Candidate for: Governor
Occupation: Businessman-Venture Capitalist
Education: BA, Biosciences, Syracuse University; MBA, Finance, Syracuse University
Campaign Website: www.jmacforgov.org
Questions & Answers
Question: How would you spur economic development and job creation throughout the state?
I believe that Government should create a platform for small business growth across the Commonwealth. Western Massachusetts has abundant resources including an educated workforce, strong educational institutions, and lower housing costs. We need to create Enterprise Zones with tax incentives for businesses to locate and develop local real estate, including increasing the historic tax credit for re-development of historic structures. Funding for transportation and infrastructure projects needs to be more equitable across the Commonwealth and not just focused on the Boston metro area. Finally, we need to encourage businesses to partner with local education institutions to make sure the students coming out of these institutions, whether vocational school, community college, or four year colleges, have the skills to immediately enter the workforce.
Question: What are your priorities in education?
As Governor, one area I will focus is on Early Childhood Education. We need to realize that we disproportionately invest in older children rather than investing early so our kids don’t get behind from the beginning. There are scores of data that support investing in early childhood education results in lower dropout rates, lower incarceration rates, higher test scores in reading and math, and higher incomes.
In addition, I support lifting the cap on charter schools. I have repeatedly said that charter schools are not the only answer to better public education. But they need to be part of the answer. Charter schools allow us to be creative when it comes to building new education models that have better outcomes. Whether we take examples from charter schools or regular public schools, we need to take what is working for our kids and duplicate those practices across districts.
Question: What would be your two transportation project priorities and why?
My transportation priorities are fixing the current structural deficiencies of the Commonwealth. Currently, one in ten Massachusetts bridges are structurally deficient. In addition, the majority of the MBTA rail cars were built in the late 1970s or early 1980s, with their expected life span being 25 years. We need to invest in our current system to make sure that it is safe and effective before we look at expanding service or taking on new projects.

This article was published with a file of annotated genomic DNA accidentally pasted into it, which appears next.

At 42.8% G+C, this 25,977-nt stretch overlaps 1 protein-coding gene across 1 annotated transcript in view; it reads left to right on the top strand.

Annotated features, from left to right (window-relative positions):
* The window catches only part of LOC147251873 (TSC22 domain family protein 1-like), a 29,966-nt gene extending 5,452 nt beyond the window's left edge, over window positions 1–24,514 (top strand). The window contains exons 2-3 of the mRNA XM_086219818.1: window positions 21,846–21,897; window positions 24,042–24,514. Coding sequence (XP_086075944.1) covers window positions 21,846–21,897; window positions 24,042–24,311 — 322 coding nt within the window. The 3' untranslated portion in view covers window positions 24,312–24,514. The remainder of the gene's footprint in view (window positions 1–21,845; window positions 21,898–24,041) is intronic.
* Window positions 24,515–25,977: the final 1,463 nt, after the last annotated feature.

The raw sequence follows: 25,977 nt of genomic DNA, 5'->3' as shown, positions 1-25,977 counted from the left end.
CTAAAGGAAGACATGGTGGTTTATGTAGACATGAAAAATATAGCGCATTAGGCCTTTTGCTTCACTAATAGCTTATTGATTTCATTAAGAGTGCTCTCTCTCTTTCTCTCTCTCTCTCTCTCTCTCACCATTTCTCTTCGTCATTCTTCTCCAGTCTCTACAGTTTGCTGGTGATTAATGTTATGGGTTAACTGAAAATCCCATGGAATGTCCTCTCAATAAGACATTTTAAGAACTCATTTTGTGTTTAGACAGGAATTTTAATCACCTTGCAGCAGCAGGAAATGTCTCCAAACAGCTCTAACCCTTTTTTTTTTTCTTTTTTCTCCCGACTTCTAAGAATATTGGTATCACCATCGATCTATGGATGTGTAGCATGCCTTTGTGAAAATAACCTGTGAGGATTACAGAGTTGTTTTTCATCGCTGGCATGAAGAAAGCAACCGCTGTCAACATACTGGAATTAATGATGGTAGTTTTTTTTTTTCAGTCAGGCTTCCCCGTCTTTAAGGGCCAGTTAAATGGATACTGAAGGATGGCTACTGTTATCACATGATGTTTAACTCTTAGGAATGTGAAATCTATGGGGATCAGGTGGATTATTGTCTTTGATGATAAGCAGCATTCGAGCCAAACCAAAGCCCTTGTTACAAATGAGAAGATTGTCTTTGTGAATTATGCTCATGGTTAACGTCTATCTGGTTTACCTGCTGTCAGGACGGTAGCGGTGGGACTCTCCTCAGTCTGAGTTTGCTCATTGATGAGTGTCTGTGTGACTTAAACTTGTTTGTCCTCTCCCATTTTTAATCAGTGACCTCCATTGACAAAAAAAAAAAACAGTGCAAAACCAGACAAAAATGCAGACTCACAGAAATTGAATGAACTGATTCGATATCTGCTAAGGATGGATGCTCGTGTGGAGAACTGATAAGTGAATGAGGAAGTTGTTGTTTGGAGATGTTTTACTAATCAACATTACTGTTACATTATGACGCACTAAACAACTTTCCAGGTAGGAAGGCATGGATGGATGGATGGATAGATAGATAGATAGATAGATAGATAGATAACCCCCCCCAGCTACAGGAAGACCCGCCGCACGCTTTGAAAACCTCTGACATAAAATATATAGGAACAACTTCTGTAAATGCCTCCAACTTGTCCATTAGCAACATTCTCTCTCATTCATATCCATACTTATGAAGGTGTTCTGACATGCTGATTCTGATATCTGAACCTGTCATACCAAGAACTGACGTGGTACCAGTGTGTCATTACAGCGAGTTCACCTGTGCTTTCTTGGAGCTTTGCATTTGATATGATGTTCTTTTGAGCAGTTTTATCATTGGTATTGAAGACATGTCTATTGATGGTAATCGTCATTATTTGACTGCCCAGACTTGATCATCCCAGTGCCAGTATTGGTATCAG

I believe there are long term investments in the Commonwealth, particularly, when it comes to RTAs, that we need to invest in to have transit oriented development outside of the Boston metro area. In addition, we need to build public-private partnerships to share costs when it comes to improving our transportation infrastructure. We are currently doing it in Somerville at Assembly Square and with New Balance in Brighton. Replicating these types of projects across the Commonwealth will be one of my priorities.
Question: Should Massachusetts take steps in response to climate change, and, if so, what steps would you recommend?
We absolutely need to take steps to combat climate change. If we had a direct hit from Hurricane Sandy a few years ago, we would have had serious financial and structural damage to the Commonwealth. We have been a leader in energy efficiency and renewable energy generation in the nation but we need to encourage alternative methods of transportation through building complete streets with bike lanes and sidewalks.
We also need to continue to work with other New England states to bring down our carbon footprint regionally, because we can’t do this on our own. Finally, we need to move towards renewable sources of energy, as they become more economical, while in the short term ending our reliance on dirtier fuels like coal.
Question: Within the framework of the Affordable Care Act, how would you improve health care in Massachusetts?
There are many ways to increase costs and improve outcomes when it comes to healthcare. The first thing I would do to bring down the cost of healthcare would be to introduce a team based model when it comes to treating patients. We are already moving towards a global payment system to encourage better outcomes, and in conjunction with that we need providers, from primary care to the specialists, to be talking to each other in a coordinated fashion about each particular patient to drive better outcomes and bring down costs.
Secondly, we need to focus on primary care. Every resident needs to have a relationship with their primary care physician that focuses on preventative medicine, which will lower costs down stream. Better treatment earlier, particularly when it comes to chronic diseases, the costs and the outcomes are greatly improved. We need to eliminate co-pays and deductibles for primary care to lessen the barriers people have in seeing their primary care physician and to encourage the most cost efficient care with the best outcomes.